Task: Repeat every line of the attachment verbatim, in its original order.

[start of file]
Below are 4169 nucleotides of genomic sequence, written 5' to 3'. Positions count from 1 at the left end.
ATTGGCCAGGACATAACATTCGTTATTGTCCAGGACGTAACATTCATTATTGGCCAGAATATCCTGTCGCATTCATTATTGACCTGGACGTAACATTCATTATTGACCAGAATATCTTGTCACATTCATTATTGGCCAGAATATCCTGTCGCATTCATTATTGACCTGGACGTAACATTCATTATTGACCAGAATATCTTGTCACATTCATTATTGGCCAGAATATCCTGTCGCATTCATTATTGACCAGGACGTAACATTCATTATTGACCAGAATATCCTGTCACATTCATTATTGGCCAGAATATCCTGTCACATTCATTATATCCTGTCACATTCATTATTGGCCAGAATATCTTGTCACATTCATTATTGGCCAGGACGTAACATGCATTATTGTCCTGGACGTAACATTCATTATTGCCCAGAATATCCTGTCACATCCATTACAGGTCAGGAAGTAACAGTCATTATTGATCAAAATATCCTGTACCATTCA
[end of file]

Below are 4169 nucleotides of genomic sequence, written 5' to 3'. Positions count from 1 at the left end.
ATTGGCCAGGACATAACATTCGTTATTGTCCAGGACGTAACATTCATTATTGGCCAGAATATCCTGTCGCATTCATTATTGACCTGGACGTAACATTCATTATTGACCAGAATATCTTGTCACATTCATTATTGGCCAGAATATCCTGTCGCATTCATTATTGACCTGGACGTAACATTCATTATTGACCAGAATATCTTGTCACATTCATTATTGGCCAGAATATCCTGTCGCATTCATTATTGACCAGGACGTAACATTCATTATTGACCAGAATATCCTGTCACATTCATTATTGGCCAGAATATCCTGTCACATTCATTATATCCTGTCACATTCATTATTGGCCAGAATATCTTGTCACATTCATTATTGGCCAGGACGTAACATGCATTATTGTCCTGGACGTAACATTCATTATTGCCCAGAATATCCTGTCACATCCATTACAGGTCAGGAAGTAACAGTCATTATTGATCAAAATATCCTGTACCATTCA